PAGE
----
And then he promptly cancelled his tennis match for the next day (who plays tennis on Easter Sunday anyway?  I’ll tell you who, fanatics!).

Then I went into the kitchen and got out a pot and said, “I’m going to boil the eggs now.  We need eggs for tomorrow.”

And my husband said, “That’s great but where are they?”

Where are the eggs?

Huh?  We bought them!  We bought them.  But then we didn’t bring them home.

So my husband took the boys back to the store to get the eggs where the nice check-out woman was holding them for them.  It takes a village sometimes.

And my husband spent the rest of the weekend with me.  Just sitting next to me.  Sometimes he held my hand but he always stayed close.

I apologized for my temper tantrum and he said it wasn’t necessary and gave me a hug.

He’s a really good one.

Since my diagnosis, the anger I felt that day has not resurfaced.  I’m sad and scared and that’s about it.  I haven’t really gotten to bargaining because I’m kind of a realist when it comes to stuff like this.  I am hoping for clear lymph nodes, and a low oncoscore but I don’t think the universe is willing to trade anything at this point.  I don’t think that if I eat all my brussels sprouts or go to church every Sunday that it is somehow going to change the cancer I have.  I think this is it.  I don’t have anything to bargain.  All I have left is hope.

Coloring the Easter eggs didn’t make any difference.  Bargaining is just a distraction.

Mostly what I am feeling now is depression.  I’m trying not to let it drag me down but there it is.  I am just really sad.  But that’s better than being hysterically pissed off at the wrong person, you know?

I hope I can eventually get myself to the point of acceptance but I’m not close to there yet.  And I don’t think I need to be.  For now, I’m just going to live in the process and hope for the best.

With that said…THIS REALLY SUCKS.


And the Saga Continues…

I met with my surgeon today.  It went about as I expected.  She gave me more stats.

She also told me some new news that I am still processing and am feeling kind of sad about.  The glitch the MRI found on the left breast apparently was also on a cat scan I had done in 2009.  They went back and found it retroactively.  The problem I had back in 2009 was a ruptured ovarian cyst so the technician obviously wasn’t looking at my breasts.  I feel very conflicted about all this.  The good news is that the glitch hasn’t changed since 2009 so they are guessing it is a cyst or something.  But I am bummed that it was there at all, especially four years ago.  The thought kept me up last night.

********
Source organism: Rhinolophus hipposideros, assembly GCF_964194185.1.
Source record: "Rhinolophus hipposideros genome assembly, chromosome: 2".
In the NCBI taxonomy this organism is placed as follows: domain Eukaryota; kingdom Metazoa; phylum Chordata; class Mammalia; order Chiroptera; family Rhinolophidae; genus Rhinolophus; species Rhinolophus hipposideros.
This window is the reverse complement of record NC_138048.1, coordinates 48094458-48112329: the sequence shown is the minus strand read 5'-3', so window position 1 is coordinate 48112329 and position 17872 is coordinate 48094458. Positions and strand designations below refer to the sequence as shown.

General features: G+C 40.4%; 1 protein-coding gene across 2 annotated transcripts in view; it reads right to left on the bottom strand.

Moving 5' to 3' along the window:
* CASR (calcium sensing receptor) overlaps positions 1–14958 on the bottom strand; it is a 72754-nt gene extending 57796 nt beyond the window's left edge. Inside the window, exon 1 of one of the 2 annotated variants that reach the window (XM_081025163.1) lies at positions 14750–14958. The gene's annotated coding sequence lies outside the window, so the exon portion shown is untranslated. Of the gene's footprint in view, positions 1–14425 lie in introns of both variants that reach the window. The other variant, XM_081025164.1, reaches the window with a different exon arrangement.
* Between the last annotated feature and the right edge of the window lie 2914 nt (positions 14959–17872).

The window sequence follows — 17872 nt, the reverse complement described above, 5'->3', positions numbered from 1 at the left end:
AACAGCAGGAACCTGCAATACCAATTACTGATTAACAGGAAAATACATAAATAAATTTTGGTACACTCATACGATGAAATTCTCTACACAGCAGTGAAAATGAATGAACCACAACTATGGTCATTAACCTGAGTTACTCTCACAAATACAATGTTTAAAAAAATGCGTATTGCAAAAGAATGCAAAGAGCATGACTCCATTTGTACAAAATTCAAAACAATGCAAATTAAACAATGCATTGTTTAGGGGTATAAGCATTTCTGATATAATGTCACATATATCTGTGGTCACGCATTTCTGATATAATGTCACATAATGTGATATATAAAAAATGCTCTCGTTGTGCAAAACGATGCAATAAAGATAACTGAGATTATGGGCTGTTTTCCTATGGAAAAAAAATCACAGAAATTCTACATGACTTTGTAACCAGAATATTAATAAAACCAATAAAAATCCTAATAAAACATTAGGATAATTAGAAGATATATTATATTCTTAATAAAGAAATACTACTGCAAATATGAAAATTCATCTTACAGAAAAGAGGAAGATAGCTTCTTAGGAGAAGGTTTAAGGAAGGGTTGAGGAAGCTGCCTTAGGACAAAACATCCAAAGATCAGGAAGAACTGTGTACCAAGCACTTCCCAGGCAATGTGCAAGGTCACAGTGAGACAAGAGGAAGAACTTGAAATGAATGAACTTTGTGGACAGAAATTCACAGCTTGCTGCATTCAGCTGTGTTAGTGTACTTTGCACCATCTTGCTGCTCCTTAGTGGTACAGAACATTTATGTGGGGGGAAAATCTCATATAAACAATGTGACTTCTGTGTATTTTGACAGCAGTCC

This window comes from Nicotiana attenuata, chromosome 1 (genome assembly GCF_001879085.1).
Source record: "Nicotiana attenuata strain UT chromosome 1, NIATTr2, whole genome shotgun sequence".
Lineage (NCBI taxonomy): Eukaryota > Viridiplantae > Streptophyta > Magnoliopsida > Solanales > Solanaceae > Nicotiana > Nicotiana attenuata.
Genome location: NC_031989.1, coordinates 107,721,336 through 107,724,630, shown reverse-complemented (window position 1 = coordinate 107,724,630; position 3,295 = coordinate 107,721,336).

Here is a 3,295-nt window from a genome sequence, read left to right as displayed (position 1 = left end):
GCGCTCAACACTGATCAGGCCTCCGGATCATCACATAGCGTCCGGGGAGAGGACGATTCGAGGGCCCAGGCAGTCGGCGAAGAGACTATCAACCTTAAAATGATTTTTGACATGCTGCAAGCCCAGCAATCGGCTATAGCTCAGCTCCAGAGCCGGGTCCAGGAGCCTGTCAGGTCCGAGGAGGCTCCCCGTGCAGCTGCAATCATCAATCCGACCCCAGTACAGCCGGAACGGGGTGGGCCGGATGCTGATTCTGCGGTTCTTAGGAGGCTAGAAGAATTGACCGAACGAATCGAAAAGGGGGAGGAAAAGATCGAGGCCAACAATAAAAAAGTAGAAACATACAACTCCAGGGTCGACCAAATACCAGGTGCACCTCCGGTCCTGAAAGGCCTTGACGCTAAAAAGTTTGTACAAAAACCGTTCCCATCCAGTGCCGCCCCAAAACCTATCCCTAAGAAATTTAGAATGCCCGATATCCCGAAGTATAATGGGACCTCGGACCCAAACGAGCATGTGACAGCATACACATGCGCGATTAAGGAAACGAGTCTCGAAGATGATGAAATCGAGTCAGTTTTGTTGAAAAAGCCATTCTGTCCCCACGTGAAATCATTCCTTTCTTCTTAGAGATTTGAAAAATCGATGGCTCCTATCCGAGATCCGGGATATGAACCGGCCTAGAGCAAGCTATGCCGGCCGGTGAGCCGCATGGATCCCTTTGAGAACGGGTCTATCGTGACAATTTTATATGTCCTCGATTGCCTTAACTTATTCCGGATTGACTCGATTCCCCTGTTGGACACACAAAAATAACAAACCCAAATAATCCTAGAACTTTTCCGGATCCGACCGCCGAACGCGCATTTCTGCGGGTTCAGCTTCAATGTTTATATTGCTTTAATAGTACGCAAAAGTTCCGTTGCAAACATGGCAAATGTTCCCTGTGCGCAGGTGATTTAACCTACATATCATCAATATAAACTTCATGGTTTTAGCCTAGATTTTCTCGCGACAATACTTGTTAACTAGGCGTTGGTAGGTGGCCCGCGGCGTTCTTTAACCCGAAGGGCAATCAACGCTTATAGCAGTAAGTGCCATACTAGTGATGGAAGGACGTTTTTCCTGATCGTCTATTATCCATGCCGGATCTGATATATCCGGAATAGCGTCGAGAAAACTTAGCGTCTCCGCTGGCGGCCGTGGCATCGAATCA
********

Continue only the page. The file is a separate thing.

Did you know that 1 in 8 women will get breast cancer in her lifetime?

And that’s just regular woman on the street.  The stat doesn’t even take family history into account. 1 in 8.

And BRCA.  Do you know about BRCA?

It’s a genetic thing and people who have a mutation on the BRCA gene have a much higher probability of getting breast and ovarian cancer than the average Jane.

I had the test last week.  See, I don’t know if many people know this but last year, around April, my birth mother was diagnosed with breast cancer.  She’s had quite an ordeal this year herself.  My oncologist seems intrigued by this development of two relatively young women, mother and daughter, being diagnosed with breast cancer within a year of each other.  At the end of our appointment she asked about our personal relationship…and I told her what I am going to tell you.  We met 6 years ago after years of looking for each other.  Our relationship is very complicated.  I don’t think even we can explain it.  It is also very, very personal and private and it is not something I share with many people. And I don’t feel like sharing it here.

I will also say that I am so extremely grateful that after living my first 34 years knowing almost nothing about my medical history, that finding her and learning about my genetic makeup will (hopefully) save my life.  I don’t know that I would have gotten my butt to the doctor in a timely fashion had I not known my birth mother was fighting breast cancer herself.  I probably would have ignored the signs. And because of what happened to my birth mother last year, I paid close attention to the signs.

So I am under age 45 and I have a close relative with breast cancer and that puts me at risk for BRCA mutations.  Yes, I already have breast cancer but if I test positive for BRCA, my chance of ovarian cancer shoots up from 2% for the average woman to a whopping 25-40%.  You bet your tush I took that test.

But for me, more importantly is that fact that I have sisters.  Three of them.  One from my birth mother’s side and two from my birth father’s side.  They are all significantly younger than me so maybe my test can help them.

Still I am really rooting for my BRCA to be normal.

Really, REALLY hoping for that.

Here are my 3 big hopes for the upcoming weeks:

1. Clear lymph nodes- Everything looks pretty good on the scans but we won’t know for sure until they test them at the surgery.

2. Normal BRCA test.

3. Low ONC score after surgery.-They send it all to a lab post surgery  to test and they score it.  The lower the score, the better.

Please direct your thoughts toward these three goals.

I’m really scared.